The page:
US government, firm on airline aid plan, could end up with 3% of American Airlines


(Reuters) – The US Department of the Treasury is keeping its promise on an offer of $ 25 billion in government assistance to airlines to help them deal with the wage bill during the coronavirus downturn, officials said on Monday, and plan could give government more than 3% of American Airlines Group Inc (AAL.O).

FILE PHOTO: A member of a ground crew walks past American Airlines planes parked at the door during the coronavirus disease epidemic (COVID-19) at Ronald Reagan National Airport in Washington, United States , April 5, 2020. REUTERS / Joshua Roberts

Some airlines are increasingly resigned to the conditions, which would require the repayment of 30% of the funds – roughly over six months of the payroll of each carrier – and give the government mandates equivalent to 10% of the loan amount said the officials, noting that deals could be reached in the coming days. Under these conditions, the government could end up with the largest equity stake in American Airlines, which has the most employees of American carriers and has said it is looking for about $ 6 billion in payroll assistance.

It also has the lowest market capitalization of the top four carriers, at around $ 5.3 billion, less than the amount it would receive in aid.

An airline official said the warrant price had been frozen before Monday, when airline stocks fell sharply.

According to airlines’ market capitalization on Friday, the government could end up holding about 2.3% of United Airlines Holdings Inc (UAL.O), 1% of Delta Air Lines Inc (DAL.N), 1.3% of JetBlue Airways Corp (JBLU.O) and 0.6% of Southwest Airlines Co (LUV.N).

Raymond James Savanthi Syth analyst has reached similar calculations, which assume that each carrier gets the amount requested and that the government exercises the warrants, which allow the purchase of shares at a fixed price, to the fullest extent of the possible. It is likely, however, that the government will cash them out simply by getting share price appreciation at a later date.

Based on salaries and benefits for the second and third quarters of 2019, United was eligible for approximately $ 6 billion in grants, Delta for approximately $ 5.6 billion and Southwest for approximately $ 4 billion.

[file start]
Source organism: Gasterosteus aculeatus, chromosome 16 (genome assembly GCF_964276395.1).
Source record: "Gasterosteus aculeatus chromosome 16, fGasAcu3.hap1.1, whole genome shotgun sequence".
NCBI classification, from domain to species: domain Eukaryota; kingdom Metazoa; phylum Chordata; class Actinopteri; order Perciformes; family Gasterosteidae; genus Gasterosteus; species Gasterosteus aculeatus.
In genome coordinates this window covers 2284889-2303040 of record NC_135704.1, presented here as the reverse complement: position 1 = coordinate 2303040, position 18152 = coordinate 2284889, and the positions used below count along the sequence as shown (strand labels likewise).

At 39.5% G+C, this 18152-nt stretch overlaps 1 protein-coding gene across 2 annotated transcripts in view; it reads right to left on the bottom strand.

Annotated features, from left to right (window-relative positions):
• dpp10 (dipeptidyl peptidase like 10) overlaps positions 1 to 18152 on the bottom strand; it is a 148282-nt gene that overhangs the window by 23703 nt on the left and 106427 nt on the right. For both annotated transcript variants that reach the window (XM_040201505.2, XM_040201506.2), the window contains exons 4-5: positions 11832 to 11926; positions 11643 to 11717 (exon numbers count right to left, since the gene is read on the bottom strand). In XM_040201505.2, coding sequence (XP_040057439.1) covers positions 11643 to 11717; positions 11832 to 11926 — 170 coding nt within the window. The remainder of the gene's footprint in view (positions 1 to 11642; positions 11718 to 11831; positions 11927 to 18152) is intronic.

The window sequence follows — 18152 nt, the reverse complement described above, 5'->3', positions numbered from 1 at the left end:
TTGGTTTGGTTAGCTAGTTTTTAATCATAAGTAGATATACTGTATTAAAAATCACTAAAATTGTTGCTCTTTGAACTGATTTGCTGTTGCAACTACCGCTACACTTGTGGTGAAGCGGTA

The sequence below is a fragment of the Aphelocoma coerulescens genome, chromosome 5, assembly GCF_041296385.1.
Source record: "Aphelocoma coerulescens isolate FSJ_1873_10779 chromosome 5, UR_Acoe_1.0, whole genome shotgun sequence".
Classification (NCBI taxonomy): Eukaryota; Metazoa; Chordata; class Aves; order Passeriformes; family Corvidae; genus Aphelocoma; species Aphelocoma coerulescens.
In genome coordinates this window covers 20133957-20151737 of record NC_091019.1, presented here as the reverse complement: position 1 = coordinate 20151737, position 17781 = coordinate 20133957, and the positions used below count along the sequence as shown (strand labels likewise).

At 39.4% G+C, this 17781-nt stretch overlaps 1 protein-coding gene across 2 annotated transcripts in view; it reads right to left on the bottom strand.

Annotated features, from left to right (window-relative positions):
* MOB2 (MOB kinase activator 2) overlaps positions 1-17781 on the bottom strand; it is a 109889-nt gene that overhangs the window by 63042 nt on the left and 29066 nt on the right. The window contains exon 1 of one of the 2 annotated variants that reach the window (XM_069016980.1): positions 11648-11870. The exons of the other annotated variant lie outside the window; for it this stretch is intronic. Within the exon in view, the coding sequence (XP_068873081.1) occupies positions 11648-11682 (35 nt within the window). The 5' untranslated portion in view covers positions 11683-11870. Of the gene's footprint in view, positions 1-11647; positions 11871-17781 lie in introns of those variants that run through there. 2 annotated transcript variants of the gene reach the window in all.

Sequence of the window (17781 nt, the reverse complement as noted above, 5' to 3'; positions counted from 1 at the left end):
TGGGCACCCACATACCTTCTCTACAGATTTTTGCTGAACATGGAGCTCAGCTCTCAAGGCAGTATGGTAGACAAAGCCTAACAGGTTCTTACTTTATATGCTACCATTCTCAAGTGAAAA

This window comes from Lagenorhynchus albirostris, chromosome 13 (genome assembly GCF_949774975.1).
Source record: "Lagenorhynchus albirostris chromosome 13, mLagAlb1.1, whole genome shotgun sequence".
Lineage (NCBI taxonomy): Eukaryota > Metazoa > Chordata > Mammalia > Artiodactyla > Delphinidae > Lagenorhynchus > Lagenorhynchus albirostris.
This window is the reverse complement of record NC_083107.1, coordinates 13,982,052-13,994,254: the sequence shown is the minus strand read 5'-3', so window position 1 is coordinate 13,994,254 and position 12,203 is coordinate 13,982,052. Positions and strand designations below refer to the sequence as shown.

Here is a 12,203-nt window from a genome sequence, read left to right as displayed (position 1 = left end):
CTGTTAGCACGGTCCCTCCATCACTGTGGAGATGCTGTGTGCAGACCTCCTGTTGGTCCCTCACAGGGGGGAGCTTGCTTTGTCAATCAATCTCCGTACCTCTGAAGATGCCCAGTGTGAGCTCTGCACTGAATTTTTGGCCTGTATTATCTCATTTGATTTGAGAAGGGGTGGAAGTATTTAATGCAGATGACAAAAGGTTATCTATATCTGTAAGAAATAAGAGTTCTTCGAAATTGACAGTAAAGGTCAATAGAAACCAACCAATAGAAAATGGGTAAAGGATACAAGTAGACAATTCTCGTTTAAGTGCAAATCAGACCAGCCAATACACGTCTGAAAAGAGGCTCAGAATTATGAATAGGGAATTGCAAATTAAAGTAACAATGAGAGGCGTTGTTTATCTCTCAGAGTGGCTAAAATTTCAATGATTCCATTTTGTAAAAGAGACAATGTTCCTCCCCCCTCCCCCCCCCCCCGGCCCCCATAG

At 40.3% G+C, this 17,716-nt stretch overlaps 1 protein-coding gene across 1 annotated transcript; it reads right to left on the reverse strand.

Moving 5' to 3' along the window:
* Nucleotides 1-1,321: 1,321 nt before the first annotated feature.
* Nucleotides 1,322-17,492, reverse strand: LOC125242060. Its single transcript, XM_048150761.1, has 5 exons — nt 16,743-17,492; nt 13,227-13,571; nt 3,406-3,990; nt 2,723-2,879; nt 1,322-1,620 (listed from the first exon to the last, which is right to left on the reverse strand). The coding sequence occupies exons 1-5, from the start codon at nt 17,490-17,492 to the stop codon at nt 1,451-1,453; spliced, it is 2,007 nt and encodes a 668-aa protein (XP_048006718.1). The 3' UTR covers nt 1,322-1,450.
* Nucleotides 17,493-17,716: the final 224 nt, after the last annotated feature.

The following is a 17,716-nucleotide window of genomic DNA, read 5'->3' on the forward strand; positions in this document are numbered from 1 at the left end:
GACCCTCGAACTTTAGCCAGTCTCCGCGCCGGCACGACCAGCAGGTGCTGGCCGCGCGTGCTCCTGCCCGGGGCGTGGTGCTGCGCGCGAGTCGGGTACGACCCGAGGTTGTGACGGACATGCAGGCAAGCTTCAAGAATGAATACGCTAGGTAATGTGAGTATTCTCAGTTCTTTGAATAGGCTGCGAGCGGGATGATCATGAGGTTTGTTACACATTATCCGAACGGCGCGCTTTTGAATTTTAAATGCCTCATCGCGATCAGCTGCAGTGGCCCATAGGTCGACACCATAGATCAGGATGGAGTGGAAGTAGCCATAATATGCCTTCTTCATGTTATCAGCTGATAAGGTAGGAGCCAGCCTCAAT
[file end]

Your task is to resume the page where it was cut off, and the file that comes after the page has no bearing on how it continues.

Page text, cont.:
The potential dilution of stocks is less than many analysts feared. However, airline stocks fell on Monday disappointed that part of a $ 25 billion payroll support program should be repaid.

This poses a dilemma for some airlines keen to add more debt to their balance sheets before a recovery in travel demand is no longer certain, said Syth.

“In a rapid recovery, it makes sense to take this grant. But if you don’t expect a rapid recovery and expect operational levels to remain low next winter, you don’t want to be in so much debt that could hurt more people at the end of it. Said Syth.

“That’s the math they have to do: say OK, for the long-term health of the business, does it make sense to take that money and make additional decisions later where you might be in a worse debt situation, or maybe get away from that money and take some of the pain early, then be in a better position once we get out of the worse to try to recover. “

If things don’t get better, airlines may need to file notices of imminent mass layoffs this summer that could occur soon after September 30 – the date they are required to keep their employees if they accept the payroll support.

The prospect of layoffs could prompt Congress to reconsider the issue, either in a new round of airline support or by canceling the loans attached to the grants, some people said.

The layoffs could come weeks before the 2020 presidential election.

On Sunday, only 90,510 travelers passed through security checkpoints – another new low – compared to nearly 2.5 million a year earlier.

Report by Tracy Rucinski and David Shepardson; edited by Jonathan Oatis

Our standards:Principles of the Thomson Reuters Trust.


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